A federal district court in Winston-Salem, North Carolina, will hear the first arguments Monday in a trial to determine the constitutionality of changes made in 2013 to the state’s election laws. Critics argued that laws requiring voters to present photo identification -- adopted in North Carolina and other Southern states -- were attempts to discriminate against blacks and other minority voters.

Aside from the state’s photo identification requirement, the district court is expected to determine the legality of North Carolina’s restrictions on same-day voter registration and ballots cast outside the voter’s normal precinct, Reuters reports. The NAACP’s North Carolina chapter, one of the plaintiffs in North Carolina NAACP v. McCrory, argued the 2013 election law changes unfairly targeted black voters, who rely on same-day registration at roughly twice the rate of the state’s white voters.

“The outcome of this historic case in North Carolina will have an impact on voting rights across the nation,” the NAACP said in a statement, alongside a notice for a planned march through Winston-Salem to raise awareness of the issue. Hundreds of people attended church services in Winston-Salem ahead of the march, the Winston-Salem Journal reported. “This is our Selma,” the organization added, in reference to a 1965 civil rights march in Alabama.




North Carolina enacted the election law changes after the U.S. Supreme Court removed an element of the 1965 Voting Rights Act that called for states with a discriminatory past to apply for federal approval before making any changes to their voting procedures. Republicans in Florida and Texas backed similar voter registration changes in recent years, despite criticism.

The Justice Department is set to ask the court to once again force North Carolina to seek federal approval for election law changes, the New York Times reported. State officials asserted the changes were meant to ensure a fair electoral process, not to discriminate against any group of voters. North Carolina's Attorney General Roy Cooper said the challenge was “the equivalent of election law affirmative action” and suggested plaintiffs were arguing for measures aimed at “maximizing Democratic turnout.”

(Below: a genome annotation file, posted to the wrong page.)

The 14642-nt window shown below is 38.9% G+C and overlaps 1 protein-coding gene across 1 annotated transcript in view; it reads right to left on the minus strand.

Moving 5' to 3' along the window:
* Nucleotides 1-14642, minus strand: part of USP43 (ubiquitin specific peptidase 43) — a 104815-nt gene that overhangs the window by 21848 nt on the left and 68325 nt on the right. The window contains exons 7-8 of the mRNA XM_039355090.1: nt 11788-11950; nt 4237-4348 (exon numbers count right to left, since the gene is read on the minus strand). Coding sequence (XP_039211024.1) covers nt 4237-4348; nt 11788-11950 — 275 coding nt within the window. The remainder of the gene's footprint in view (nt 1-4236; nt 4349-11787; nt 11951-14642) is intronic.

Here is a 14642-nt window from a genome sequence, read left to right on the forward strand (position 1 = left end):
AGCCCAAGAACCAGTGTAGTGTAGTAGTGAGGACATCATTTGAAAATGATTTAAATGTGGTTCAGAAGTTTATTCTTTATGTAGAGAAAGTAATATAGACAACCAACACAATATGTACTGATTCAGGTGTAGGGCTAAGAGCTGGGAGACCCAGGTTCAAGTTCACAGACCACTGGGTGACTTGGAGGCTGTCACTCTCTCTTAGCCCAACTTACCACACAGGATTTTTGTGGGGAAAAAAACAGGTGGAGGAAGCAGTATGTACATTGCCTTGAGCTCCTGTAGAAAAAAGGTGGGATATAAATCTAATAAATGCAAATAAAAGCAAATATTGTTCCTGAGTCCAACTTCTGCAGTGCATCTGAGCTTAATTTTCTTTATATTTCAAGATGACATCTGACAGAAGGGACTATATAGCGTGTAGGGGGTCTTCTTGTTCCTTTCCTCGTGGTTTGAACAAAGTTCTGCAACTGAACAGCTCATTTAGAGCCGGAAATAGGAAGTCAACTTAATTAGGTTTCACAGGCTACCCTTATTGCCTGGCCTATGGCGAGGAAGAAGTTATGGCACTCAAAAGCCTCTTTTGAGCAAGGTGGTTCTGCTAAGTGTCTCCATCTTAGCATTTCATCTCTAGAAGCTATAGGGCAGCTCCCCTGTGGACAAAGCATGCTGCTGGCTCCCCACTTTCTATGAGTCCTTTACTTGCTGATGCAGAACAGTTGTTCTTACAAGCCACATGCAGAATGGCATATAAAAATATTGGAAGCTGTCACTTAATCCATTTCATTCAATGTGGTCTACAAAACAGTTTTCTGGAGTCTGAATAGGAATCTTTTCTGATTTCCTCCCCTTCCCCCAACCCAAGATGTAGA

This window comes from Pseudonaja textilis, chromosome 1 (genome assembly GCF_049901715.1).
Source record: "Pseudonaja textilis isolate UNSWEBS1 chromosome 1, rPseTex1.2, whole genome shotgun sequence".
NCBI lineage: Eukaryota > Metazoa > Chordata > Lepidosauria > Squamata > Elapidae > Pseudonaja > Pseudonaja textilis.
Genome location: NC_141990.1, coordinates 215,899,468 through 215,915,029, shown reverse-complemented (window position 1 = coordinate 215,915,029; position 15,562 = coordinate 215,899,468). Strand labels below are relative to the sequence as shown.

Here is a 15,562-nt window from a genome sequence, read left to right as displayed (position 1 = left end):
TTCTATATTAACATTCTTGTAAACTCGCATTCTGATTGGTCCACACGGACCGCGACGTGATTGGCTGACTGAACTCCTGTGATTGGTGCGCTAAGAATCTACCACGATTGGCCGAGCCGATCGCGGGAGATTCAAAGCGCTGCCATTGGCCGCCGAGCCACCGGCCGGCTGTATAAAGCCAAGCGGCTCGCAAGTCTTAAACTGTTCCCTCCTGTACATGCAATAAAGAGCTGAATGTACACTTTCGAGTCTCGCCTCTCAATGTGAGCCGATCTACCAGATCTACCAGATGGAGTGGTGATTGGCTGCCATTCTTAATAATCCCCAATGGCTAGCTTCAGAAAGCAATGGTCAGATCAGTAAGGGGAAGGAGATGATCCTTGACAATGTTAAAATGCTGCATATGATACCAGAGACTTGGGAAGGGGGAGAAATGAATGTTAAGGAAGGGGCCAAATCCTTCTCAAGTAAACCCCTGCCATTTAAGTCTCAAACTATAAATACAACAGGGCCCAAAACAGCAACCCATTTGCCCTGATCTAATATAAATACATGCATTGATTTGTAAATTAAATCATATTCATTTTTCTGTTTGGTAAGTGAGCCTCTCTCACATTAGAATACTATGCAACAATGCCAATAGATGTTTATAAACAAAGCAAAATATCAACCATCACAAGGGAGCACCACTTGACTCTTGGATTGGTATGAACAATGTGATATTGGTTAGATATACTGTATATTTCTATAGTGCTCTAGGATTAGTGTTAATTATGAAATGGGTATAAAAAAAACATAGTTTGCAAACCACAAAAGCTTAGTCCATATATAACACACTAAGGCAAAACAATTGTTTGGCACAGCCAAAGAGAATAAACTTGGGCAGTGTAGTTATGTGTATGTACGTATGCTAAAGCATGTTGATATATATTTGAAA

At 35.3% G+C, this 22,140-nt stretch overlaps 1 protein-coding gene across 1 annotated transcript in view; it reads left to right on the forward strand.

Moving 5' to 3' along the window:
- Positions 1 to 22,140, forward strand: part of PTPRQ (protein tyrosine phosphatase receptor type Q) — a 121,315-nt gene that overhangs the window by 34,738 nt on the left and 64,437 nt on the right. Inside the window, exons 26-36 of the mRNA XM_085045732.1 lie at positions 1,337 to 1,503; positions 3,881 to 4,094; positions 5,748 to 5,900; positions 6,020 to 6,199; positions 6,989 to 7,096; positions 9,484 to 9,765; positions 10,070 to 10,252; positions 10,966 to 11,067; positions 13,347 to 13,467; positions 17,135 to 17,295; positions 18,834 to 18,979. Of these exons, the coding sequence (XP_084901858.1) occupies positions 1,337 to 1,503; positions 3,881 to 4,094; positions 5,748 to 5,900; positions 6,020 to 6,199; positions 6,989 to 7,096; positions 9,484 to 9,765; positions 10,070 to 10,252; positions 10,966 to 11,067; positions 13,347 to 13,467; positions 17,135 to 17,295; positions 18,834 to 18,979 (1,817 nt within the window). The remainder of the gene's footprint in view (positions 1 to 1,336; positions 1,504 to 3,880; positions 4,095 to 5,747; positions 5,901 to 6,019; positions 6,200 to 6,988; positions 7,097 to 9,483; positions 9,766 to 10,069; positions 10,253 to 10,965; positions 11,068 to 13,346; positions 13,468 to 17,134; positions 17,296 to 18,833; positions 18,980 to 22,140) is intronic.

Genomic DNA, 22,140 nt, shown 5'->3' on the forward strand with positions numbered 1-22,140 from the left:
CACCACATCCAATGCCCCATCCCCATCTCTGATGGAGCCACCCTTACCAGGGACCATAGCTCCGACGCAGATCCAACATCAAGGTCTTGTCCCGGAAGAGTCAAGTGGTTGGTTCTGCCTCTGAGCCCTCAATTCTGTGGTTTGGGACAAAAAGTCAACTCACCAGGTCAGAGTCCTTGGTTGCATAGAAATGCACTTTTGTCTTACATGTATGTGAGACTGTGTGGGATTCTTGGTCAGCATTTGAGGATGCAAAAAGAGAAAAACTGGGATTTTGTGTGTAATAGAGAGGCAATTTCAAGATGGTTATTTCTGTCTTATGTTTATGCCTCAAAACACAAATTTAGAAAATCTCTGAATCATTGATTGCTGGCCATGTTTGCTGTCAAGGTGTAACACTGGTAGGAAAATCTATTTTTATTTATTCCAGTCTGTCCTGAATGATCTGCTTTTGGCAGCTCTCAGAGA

Critics have applied similar scrutiny to a Texas law that required voters to present photo identification. Texas’ GOP officials have insisted the measure was designed to prevent voter fraud.




“As I go through TSA to fly from here to New Hampshire in the morning, they’re going to want to see my photo ID. And I think if it’s important enough for the federal government to require a photo ID, that to protect that precious right of voting and to make sure that it is not fraudulently used, then I think that’s quite alright,” Rick Perry, a former Texas governor and a 2016 Republican presidential candidate, told the San Antonio Express-News earlier this month.

Aside from its own restrictions on voter registration, Florida has drawn criticism for its purported use of gerrymandering, or changes to district boundaries designed to favor a specific political party. Earlier this month, Florida’s Supreme Court accused legislative officials from “unconstitutional intent to favor the Republican Party” and ordered questionable district lines redrawn, Reuters reported.